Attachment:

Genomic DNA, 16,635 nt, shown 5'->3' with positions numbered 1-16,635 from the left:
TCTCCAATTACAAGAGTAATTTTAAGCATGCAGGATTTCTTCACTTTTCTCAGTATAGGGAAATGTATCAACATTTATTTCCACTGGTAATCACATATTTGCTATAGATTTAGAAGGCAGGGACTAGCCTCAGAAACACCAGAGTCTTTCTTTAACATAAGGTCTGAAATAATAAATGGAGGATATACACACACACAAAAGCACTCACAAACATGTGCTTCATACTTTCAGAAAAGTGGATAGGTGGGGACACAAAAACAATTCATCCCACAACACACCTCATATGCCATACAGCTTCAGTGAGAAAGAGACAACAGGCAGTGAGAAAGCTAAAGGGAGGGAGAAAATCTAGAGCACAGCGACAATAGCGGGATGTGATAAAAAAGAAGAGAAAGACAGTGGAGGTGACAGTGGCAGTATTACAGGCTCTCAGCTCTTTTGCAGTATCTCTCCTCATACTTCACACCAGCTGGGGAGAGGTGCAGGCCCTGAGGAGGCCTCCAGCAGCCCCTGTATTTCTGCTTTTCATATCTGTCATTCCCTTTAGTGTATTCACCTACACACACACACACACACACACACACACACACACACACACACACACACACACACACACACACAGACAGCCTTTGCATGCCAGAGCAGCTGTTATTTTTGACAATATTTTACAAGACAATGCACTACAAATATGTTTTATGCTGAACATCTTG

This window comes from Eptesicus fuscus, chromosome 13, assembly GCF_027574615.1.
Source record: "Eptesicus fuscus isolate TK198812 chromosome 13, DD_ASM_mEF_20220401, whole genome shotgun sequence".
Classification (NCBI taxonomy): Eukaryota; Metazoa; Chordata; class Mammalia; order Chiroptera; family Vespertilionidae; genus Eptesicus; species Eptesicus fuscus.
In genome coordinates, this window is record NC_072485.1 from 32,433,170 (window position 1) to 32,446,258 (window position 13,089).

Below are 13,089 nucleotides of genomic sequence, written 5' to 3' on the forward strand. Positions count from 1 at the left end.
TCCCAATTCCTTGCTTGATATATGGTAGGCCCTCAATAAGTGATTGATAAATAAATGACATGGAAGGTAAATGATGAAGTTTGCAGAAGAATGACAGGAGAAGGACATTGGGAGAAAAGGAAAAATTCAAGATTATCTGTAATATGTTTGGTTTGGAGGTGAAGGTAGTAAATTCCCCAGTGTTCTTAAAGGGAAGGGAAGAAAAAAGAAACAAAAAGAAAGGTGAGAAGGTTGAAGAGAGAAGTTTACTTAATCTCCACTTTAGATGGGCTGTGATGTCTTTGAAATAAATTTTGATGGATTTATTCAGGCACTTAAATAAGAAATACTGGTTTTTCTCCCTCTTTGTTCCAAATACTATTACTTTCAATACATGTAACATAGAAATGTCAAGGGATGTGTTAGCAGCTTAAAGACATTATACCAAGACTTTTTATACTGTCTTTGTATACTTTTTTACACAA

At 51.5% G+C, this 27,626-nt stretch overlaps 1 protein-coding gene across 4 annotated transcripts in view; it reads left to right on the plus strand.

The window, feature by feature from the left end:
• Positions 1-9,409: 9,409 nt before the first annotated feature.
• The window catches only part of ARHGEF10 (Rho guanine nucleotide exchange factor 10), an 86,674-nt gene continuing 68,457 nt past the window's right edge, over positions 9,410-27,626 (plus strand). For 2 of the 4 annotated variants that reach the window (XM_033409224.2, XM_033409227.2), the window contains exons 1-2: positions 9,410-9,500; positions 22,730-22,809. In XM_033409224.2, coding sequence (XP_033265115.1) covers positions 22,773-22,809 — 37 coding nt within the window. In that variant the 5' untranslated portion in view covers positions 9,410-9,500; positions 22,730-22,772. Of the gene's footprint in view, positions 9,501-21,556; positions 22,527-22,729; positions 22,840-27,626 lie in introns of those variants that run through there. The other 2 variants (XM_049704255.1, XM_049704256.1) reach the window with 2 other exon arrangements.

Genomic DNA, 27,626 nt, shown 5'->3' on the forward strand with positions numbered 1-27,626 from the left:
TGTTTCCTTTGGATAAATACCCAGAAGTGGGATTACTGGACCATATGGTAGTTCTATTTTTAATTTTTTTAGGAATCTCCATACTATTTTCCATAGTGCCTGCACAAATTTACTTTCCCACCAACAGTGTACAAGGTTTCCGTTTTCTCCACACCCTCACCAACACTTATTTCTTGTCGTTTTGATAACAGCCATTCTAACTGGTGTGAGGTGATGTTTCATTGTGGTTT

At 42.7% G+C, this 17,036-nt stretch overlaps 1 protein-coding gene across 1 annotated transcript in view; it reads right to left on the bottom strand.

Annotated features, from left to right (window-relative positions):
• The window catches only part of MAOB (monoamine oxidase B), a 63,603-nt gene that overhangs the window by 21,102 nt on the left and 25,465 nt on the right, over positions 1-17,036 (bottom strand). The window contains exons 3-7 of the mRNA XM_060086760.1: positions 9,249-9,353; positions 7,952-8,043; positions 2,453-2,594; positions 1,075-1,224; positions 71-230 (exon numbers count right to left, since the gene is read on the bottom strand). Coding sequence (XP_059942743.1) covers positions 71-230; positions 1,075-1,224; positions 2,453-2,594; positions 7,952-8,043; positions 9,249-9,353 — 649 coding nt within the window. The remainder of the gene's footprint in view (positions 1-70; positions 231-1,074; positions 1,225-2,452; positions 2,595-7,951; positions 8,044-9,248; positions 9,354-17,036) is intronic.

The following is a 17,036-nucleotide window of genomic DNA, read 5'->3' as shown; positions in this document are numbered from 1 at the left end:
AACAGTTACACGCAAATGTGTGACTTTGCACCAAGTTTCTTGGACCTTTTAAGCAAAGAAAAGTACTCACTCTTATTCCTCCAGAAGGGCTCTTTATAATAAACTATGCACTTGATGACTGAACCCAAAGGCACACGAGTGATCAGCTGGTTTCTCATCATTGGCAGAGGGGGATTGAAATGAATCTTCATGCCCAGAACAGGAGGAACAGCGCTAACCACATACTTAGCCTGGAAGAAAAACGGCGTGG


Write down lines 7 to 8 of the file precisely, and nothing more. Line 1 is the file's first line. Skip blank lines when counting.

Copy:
Below are 13,089 nucleotides of genomic sequence, written 5' to 3' on the forward strand. Positions count from 1 at the left end.
TCCCAATTCCTTGCTTGATATATGGTAGGCCCTCAATAAGTGATTGATAAATAAATGACATGGAAGGTAAATGATGAAGTTTGCAGAAGAATGACAGGAGAAGGACATTGGGAGAAAAGGAAAAATTCAAGATTATCTGTAATATGTTTGGTTTGGAGGTGAAGGTAGTAAATTCCCCAGTGTTCTTAAAGGGAAGGGAAGAAAAAAGAAACAAAAAGAAAGGTGAGAAGGTTGAAGAGAGAAGTTTACTTAATCTCCACTTTAGATGGGCTGTGATGTCTTTGAAATAAATTTTGATGGATTTATTCAGGCACTTAAATAAGAAATACTGGTTTTTCTCCCTCTTTGTTCCAAATACTATTACTTTCAATACATGTAACATAGAAATGTCAAGGGATGTGTTAGCAGCTTAAAGACATTATACCAAGACTTTTTATACTGTCTTTGTATACTTTTTTACACAA